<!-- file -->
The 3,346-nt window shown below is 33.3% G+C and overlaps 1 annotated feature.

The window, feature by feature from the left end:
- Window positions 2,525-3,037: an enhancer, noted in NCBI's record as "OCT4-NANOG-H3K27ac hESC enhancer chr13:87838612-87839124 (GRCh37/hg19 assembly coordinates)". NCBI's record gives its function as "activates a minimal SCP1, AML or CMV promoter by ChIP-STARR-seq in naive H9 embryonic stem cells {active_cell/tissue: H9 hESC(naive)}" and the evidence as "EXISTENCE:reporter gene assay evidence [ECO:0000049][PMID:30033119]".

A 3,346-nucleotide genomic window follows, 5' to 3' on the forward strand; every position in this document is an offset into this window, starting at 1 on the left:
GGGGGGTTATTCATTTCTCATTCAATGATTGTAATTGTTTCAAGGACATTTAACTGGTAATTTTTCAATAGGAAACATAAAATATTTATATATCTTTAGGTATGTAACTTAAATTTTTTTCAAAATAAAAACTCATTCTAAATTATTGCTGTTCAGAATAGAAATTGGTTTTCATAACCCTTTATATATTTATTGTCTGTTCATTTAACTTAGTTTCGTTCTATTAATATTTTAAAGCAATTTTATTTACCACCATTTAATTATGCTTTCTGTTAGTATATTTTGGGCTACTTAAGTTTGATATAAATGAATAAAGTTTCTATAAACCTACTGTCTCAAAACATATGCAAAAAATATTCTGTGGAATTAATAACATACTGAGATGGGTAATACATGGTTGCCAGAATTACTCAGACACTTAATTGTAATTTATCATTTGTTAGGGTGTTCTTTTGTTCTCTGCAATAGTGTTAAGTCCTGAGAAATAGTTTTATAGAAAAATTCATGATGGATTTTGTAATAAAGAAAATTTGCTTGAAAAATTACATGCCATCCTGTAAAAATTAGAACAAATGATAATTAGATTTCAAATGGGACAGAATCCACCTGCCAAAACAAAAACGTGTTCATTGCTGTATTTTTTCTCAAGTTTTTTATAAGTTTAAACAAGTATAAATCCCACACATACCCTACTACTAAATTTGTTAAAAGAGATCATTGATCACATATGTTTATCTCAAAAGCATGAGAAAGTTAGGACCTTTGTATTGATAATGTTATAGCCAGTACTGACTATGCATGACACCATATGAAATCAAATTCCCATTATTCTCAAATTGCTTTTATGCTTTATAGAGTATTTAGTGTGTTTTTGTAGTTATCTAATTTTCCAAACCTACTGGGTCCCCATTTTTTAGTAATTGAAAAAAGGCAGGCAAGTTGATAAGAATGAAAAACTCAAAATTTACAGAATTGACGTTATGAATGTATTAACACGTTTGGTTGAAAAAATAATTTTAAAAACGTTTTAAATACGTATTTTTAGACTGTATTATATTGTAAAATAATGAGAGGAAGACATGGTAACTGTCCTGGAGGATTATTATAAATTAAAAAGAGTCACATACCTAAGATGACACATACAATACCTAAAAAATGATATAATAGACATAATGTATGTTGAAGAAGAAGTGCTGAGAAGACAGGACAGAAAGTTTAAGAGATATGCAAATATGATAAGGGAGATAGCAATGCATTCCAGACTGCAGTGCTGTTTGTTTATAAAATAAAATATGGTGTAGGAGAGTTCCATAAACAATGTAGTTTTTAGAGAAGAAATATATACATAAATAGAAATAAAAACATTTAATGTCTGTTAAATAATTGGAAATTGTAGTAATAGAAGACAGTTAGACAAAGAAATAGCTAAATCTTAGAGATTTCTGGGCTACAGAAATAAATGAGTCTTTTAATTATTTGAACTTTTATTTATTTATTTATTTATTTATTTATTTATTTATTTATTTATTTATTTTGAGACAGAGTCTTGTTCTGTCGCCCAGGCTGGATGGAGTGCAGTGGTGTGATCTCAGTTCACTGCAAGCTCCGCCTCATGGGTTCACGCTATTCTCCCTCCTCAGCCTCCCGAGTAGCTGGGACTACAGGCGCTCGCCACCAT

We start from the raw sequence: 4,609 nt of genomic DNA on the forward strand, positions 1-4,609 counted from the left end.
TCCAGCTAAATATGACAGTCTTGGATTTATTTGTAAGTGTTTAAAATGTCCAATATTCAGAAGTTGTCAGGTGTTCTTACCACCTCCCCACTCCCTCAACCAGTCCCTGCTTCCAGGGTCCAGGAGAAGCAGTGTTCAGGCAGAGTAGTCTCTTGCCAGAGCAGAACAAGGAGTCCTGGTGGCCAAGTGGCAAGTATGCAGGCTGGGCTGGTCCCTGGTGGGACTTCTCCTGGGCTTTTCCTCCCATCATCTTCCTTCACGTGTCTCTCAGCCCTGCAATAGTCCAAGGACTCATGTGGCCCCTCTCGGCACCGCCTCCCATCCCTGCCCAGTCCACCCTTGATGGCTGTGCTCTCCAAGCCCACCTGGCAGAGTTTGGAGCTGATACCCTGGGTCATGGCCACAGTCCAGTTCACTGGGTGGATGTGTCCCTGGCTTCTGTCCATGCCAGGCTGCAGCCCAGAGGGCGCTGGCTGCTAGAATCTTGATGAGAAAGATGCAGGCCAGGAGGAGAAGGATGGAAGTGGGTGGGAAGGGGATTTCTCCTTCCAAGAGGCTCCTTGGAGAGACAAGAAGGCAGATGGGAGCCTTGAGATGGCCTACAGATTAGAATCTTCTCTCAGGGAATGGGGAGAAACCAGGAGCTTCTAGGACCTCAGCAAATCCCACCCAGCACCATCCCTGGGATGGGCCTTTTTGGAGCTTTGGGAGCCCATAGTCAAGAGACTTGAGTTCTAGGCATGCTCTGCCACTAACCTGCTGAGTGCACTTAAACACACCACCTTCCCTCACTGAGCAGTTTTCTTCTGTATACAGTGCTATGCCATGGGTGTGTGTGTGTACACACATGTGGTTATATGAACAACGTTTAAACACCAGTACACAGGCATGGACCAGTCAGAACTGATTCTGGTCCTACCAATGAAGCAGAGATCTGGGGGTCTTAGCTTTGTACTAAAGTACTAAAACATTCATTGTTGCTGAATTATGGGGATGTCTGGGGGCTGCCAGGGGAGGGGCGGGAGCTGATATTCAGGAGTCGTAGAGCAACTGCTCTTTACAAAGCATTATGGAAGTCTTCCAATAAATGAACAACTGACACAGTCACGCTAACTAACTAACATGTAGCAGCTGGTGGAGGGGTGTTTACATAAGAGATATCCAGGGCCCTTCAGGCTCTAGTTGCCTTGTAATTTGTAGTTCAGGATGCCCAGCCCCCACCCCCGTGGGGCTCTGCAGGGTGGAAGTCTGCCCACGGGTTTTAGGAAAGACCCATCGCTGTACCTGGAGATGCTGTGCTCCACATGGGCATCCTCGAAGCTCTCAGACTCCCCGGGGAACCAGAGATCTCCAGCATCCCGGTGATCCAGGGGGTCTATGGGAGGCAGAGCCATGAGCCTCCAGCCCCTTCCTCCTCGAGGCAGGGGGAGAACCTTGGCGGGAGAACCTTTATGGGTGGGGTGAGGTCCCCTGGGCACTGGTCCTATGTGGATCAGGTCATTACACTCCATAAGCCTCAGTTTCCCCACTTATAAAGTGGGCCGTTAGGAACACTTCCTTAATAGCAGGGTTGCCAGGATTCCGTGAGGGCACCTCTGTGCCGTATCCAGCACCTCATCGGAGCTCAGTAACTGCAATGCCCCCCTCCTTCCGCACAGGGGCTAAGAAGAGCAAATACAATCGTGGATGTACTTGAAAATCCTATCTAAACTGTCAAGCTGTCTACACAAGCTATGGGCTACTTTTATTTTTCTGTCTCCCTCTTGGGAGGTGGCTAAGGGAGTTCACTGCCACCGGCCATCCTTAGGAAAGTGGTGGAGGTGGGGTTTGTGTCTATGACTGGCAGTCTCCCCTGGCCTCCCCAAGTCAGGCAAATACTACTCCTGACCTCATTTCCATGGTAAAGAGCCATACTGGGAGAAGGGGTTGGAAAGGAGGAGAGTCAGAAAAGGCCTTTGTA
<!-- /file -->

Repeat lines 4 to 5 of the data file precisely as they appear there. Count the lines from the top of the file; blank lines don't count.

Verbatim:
A 3,346-nucleotide genomic window follows, 5' to 3' on the forward strand; every position in this document is an offset into this window, starting at 1 on the left:
GGGGGGTTATTCATTTCTCATTCAATGATTGTAATTGTTTCAAGGACATTTAACTGGTAATTTTTCAATAGGAAACATAAAATATTTATATATCTTTAGGTATGTAACTTAAATTTTTTTCAAAATAAAAACTCATTCTAAATTATTGCTGTTCAGAATAGAAATTGGTTTTCATAACCCTTTATATATTTATTGTCTGTTCATTTAACTTAGTTTCGTTCTATTAATATTTTAAAGCAATTTTATTTACCACCATTTAATTATGCTTTCTGTTAGTATATTTTGGGCTACTTAAGTTTGATATAAATGAATAAAGTTTCTATAAACCTACTGTCTCAAAACATATGCAAAAAATATTCTGTGGAATTAATAACATACTGAGATGGGTAATACATGGTTGCCAGAATTACTCAGACACTTAATTGTAATTTATCATTTGTTAGGGTGTTCTTTTGTTCTCTGCAATAGTGTTAAGTCCTGAGAAATAGTTTTATAGAAAAATTCATGATGGATTTTGTAATAAAGAAAATTTGCTTGAAAAATTACATGCCATCCTGTAAAAATTAGAACAAATGATAATTAGATTTCAAATGGGACAGAATCCACCTGCCAAAACAAAAACGTGTTCATTGCTGTATTTTTTCTCAAGTTTTTTATAAGTTTAAACAAGTATAAATCCCACACATACCCTACTACTAAATTTGTTAAAAGAGATCATTGATCACATATGTTTATCTCAAAAGCATGAGAAAGTTAGGACCTTTGTATTGATAATGTTATAGCCAGTACTGACTATGCATGACACCATATGAAATCAAATTCCCATTATTCTCAAATTGCTTTTATGCTTTATAGAGTATTTAGTGTGTTTTTGTAGTTATCTAATTTTCCAAACCTACTGGGTCCCCATTTTTTAGTAATTGAAAAAAGGCAGGCAAGTTGATAAGAATGAAAAACTCAAAATTTACAGAATTGACGTTATGAATGTATTAACACGTTTGGTTGAAAAAATAATTTTAAAAACGTTTTAAATACGTATTTTTAGACTGTATTATATTGTAAAATAATGAGAGGAAGACATGGTAACTGTCCTGGAGGATTATTATAAATTAAAAAGAGTCACATACCTAAGATGACACATACAATACCTAAAAAATGATATAATAGACATAATGTATGTTGAAGAAGAAGTGCTGAGAAGACAGGACAGAAAGTTTAAGAGATATGCAAATATGATAAGGGAGATAGCAATGCATTCCAGACTGCAGTGCTGTTTGTTTATAAAATAAAATATGGTGTAGGAGAGTTCCATAAACAATGTAGTTTTTAGAGAAGAAATATATACATAAATAGAAATAAAAACATTTAATGTCTGTTAAATAATTGGAAATTGTAGTAATAGAAGACAGTTAGACAAAGAAATAGCTAAATCTTAGAGATTTCTGGGCTACAGAAATAAATGAGTCTTTTAATTATTTGAACTTTTATTTATTTATTTATTTATTTATTTATTTATTTATTTATTTATTTATTTTGAGACAGAGTCTTGTTCTGTCGCCCAGGCTGGATGGAGTGCAGTGGTGTGATCTCAGTTCACTGCAAGCTCCGCCTCATGGGTTCACGCTATTCTCCCTCCTCAGCCTCCCGAGTAGCTGGGACTACAGGCGCTCGCCACCAT